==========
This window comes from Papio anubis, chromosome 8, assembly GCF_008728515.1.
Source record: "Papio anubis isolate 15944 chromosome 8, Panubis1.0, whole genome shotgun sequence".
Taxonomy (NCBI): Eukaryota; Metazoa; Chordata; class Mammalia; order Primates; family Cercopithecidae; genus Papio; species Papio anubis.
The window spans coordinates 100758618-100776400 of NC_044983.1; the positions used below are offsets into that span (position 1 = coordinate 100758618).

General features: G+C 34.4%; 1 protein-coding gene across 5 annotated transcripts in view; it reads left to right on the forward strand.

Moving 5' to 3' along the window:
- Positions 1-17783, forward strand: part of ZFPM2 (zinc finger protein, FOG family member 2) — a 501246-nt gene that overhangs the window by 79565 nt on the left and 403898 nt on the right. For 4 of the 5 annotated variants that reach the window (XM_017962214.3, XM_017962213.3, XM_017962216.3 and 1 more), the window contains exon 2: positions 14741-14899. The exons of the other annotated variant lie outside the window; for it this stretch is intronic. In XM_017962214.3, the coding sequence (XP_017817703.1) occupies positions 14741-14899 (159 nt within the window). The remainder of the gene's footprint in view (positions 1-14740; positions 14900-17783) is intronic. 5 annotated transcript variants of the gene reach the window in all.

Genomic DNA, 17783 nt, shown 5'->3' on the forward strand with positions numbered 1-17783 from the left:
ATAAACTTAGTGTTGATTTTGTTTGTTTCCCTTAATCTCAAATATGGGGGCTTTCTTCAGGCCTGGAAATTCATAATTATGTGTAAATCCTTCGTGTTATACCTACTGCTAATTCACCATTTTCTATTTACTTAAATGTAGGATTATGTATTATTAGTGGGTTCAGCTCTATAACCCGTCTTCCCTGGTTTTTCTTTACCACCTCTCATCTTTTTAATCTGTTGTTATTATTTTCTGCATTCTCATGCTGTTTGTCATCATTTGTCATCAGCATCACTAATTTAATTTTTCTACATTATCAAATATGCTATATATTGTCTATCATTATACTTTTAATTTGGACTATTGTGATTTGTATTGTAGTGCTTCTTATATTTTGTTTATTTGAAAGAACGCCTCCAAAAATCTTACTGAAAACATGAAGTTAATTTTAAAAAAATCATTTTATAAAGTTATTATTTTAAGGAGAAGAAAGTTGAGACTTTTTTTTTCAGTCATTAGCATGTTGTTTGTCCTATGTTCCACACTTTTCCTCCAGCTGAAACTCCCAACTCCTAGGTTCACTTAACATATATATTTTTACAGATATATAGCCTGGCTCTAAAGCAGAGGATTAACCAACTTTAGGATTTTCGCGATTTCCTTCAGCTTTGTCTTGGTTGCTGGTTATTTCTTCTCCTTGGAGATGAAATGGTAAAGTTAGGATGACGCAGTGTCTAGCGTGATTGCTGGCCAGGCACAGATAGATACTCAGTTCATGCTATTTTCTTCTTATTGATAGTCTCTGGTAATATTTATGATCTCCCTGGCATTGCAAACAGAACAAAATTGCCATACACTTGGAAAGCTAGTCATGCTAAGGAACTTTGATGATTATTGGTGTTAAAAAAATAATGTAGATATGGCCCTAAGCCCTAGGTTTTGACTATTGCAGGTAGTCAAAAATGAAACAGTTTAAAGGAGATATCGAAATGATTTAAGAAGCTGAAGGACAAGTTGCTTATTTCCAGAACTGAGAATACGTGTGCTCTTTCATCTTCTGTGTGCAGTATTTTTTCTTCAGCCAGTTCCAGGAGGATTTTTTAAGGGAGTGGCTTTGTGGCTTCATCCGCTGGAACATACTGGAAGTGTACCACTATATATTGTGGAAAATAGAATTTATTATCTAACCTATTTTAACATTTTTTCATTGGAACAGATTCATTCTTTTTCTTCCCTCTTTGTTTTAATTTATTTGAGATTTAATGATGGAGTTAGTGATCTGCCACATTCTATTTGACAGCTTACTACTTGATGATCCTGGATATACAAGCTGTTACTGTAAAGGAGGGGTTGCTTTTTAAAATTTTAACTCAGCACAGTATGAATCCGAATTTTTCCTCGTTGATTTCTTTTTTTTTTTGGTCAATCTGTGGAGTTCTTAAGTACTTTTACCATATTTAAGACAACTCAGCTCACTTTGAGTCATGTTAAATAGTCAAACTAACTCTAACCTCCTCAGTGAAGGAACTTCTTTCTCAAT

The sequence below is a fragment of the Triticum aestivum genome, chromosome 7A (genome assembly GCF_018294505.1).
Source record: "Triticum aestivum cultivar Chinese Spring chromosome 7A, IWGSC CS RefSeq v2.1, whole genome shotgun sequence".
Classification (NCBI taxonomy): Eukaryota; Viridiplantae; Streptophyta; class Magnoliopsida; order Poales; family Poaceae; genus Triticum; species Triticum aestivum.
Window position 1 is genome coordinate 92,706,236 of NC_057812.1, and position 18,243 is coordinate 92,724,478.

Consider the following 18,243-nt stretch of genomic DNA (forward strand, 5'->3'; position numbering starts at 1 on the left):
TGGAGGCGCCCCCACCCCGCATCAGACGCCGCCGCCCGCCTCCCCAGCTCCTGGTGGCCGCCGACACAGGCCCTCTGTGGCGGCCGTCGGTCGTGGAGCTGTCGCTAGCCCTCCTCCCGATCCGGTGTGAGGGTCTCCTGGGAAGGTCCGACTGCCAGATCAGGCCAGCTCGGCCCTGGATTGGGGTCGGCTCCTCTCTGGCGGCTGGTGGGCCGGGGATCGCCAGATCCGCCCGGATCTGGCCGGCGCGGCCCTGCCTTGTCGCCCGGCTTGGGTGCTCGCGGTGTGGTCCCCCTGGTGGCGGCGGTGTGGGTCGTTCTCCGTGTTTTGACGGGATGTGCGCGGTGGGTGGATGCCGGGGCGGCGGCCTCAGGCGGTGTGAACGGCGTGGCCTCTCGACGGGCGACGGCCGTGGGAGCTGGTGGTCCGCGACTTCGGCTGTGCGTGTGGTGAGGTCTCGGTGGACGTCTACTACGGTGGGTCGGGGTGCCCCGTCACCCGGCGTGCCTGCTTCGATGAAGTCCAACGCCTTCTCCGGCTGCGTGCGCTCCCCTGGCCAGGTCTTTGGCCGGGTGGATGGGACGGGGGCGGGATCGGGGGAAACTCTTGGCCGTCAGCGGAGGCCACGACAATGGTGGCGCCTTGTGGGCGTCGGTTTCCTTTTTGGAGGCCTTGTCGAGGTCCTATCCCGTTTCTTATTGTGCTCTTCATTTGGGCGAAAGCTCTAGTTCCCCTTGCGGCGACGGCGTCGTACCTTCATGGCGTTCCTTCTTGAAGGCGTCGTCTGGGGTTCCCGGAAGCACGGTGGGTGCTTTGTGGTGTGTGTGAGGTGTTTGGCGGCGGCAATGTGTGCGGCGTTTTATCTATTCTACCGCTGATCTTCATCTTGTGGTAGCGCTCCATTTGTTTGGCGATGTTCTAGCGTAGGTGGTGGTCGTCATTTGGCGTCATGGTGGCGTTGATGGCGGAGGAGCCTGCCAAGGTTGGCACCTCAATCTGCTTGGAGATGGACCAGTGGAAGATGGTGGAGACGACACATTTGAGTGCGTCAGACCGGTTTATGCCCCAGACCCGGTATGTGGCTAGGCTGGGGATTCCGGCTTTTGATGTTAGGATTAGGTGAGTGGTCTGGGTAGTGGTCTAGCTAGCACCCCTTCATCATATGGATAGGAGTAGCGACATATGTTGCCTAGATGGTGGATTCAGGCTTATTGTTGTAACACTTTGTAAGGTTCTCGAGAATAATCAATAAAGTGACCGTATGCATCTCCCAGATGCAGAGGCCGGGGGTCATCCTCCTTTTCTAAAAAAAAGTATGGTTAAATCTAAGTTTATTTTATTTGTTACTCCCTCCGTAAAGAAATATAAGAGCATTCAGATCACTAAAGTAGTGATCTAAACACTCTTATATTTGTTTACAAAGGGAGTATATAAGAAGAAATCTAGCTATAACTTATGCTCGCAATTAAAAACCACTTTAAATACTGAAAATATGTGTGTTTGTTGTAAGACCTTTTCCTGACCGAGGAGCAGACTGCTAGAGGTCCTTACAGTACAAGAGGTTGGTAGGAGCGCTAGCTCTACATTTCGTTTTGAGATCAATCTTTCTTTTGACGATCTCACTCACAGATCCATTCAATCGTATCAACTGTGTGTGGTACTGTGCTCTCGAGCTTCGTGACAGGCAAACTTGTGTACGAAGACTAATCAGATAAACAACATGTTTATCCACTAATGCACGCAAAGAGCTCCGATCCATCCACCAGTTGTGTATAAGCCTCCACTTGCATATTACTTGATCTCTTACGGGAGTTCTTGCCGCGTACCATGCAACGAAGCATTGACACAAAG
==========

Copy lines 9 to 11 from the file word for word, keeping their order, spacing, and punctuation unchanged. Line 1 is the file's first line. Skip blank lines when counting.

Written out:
ATAAACTTAGTGTTGATTTTGTTTGTTTCCCTTAATCTCAAATATGGGGGCTTTCTTCAGGCCTGGAAATTCATAATTATGTGTAAATCCTTCGTGTTATACCTACTGCTAATTCACCATTTTCTATTTACTTAAATGTAGGATTATGTATTATTAGTGGGTTCAGCTCTATAACCCGTCTTCCCTGGTTTTTCTTTACCACCTCTCATCTTTTTAATCTGTTGTTATTATTTTCTGCATTCTCATGCTGTTTGTCATCATTTGTCATCAGCATCACTAATTTAATTTTTCTACATTATCAAATATGCTATATATTGTCTATCATTATACTTTTAATTTGGACTATTGTGATTTGTATTGTAGTGCTTCTTATATTTTGTTTATTTGAAAGAACGCCTCCAAAAATCTTACTGAAAACATGAAGTTAATTTTAAAAAAATCATTTTATAAAGTTATTATTTTAAGGAGAAGAAAGTTGAGACTTTTTTTTTCAGTCATTAGCATGTTGTTTGTCCTATGTTCCACACTTTTCCTCCAGCTGAAACTCCCAACTCCTAGGTTCACTTAACATATATATTTTTACAGATATATAGCCTGGCTCTAAAGCAGAGGATTAACCAACTTTAGGATTTTCGCGATTTCCTTCAGCTTTGTCTTGGTTGCTGGTTATTTCTTCTCCTTGGAGATGAAATGGTAAAGTTAGGATGACGCAGTGTCTAGCGTGATTGCTGGCCAGGCACAGATAGATACTCAGTTCATGCTATTTTCTTCTTATTGATAGTCTCTGGTAATATTTATGATCTCCCTGGCATTGCAAACAGAACAAAATTGCCATACACTTGGAAAGCTAGTCATGCTAAGGAACTTTGATGATTATTGGTGTTAAAAAAATAATGTAGATATGGCCCTAAGCCCTAGGTTTTGACTATTGCAGGTAGTCAAAAATGAAACAGTTTAAAGGAGATATCGAAATGATTTAAGAAGCTGAAGGACAAGTTGCTTATTTCCAGAACTGAGAATACGTGTGCTCTTTCATCTTCTGTGTGCAGTATTTTTTCTTCAGCCAGTTCCAGGAGGATTTTTTAAGGGAGTGGCTTTGTGGCTTCATCCGCTGGAACATACTGGAAGTGTACCACTATATATTGTGGAAAATAGAATTTATTATCTAACCTATTTTAACATTTTTTCATTGGAACAGATTCATTCTTTTTCTTCCCTCTTTGTTTTAATTTATTTGAGATTTAATGATGGAGTTAGTGATCTGCCACATTCTATTTGACAGCTTACTACTTGATGATCCTGGATATACAAGCTGTTACTGTAAAGGAGGGGTTGCTTTTTAAAATTTTAACTCAGCACAGTATGAATCCGAATTTTTCCTCGTTGATTTCTTTTTTTTTTTGGTCAATCTGTGGAGTTCTTAAGTACTTTTACCATATTTAAGACAACTCAGCTCACTTTGAGTCATGTTAAATAGTCAAACTAACTCTAACCTCCTCAGTGAAGGAACTTCTTTCTCAAT

The sequence below is a fragment of the Triticum aestivum genome, chromosome 7A (genome assembly GCF_018294505.1).
Source record: "Triticum aestivum cultivar Chinese Spring chromosome 7A, IWGSC CS RefSeq v2.1, whole genome shotgun sequence".